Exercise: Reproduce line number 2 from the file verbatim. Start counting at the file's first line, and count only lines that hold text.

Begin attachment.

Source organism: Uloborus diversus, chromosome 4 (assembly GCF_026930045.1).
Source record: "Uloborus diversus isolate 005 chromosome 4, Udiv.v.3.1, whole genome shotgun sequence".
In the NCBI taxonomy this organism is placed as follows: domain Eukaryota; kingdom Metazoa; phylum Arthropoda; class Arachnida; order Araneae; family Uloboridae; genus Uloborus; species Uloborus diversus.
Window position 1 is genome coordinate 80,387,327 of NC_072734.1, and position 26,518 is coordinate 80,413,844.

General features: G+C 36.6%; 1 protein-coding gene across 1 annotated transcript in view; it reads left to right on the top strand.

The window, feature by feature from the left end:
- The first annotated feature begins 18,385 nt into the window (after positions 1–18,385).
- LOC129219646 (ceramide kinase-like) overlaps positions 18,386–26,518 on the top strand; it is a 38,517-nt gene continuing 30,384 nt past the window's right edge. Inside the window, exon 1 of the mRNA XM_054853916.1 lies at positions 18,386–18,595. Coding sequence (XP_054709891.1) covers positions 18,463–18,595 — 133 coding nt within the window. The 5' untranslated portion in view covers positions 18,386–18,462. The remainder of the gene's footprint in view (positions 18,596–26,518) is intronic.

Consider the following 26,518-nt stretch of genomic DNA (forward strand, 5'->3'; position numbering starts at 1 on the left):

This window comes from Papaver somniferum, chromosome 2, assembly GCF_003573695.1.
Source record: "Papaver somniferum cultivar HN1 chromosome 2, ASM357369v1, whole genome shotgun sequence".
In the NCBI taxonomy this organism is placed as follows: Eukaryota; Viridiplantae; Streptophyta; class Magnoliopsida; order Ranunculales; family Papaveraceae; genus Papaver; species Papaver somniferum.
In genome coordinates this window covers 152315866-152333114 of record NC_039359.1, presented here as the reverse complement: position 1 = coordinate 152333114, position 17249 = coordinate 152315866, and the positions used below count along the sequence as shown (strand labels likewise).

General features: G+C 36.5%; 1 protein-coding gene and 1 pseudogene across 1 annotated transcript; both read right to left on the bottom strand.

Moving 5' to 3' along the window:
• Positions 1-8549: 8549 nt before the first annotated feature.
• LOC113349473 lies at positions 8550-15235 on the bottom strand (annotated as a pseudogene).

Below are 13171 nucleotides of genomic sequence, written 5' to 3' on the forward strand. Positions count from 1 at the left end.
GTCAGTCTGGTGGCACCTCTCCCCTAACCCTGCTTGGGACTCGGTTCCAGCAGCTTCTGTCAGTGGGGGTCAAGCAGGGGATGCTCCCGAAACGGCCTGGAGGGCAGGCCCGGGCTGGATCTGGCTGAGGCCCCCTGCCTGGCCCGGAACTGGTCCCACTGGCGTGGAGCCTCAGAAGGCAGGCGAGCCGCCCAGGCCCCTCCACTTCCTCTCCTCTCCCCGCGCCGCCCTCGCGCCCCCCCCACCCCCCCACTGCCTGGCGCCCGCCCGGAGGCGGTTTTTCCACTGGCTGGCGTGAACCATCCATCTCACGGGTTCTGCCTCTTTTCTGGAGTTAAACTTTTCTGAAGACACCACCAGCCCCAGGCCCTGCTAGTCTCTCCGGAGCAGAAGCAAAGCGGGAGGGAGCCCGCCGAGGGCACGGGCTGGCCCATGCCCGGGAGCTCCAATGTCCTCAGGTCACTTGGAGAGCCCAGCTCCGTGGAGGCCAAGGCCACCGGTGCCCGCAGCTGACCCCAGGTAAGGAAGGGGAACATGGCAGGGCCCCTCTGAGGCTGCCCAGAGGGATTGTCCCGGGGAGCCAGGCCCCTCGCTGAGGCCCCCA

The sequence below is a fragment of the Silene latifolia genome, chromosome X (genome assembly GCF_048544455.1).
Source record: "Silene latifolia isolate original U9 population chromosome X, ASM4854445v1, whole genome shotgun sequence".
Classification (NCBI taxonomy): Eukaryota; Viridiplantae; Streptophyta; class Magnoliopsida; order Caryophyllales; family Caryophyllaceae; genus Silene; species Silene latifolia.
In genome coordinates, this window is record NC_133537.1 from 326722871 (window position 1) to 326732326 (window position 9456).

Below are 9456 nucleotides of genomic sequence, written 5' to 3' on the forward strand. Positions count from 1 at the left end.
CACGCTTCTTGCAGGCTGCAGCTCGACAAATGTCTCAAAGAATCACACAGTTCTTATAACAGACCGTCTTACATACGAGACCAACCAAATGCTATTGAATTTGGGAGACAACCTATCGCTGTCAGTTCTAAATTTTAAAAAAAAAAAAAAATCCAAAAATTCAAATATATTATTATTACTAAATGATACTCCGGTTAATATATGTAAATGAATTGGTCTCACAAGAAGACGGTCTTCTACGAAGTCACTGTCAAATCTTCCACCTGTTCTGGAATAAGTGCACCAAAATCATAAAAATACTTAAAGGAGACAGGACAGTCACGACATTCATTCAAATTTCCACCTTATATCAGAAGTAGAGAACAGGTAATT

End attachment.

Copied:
Source record: "Uloborus diversus isolate 005 chromosome 4, Udiv.v.3.1, whole genome shotgun sequence".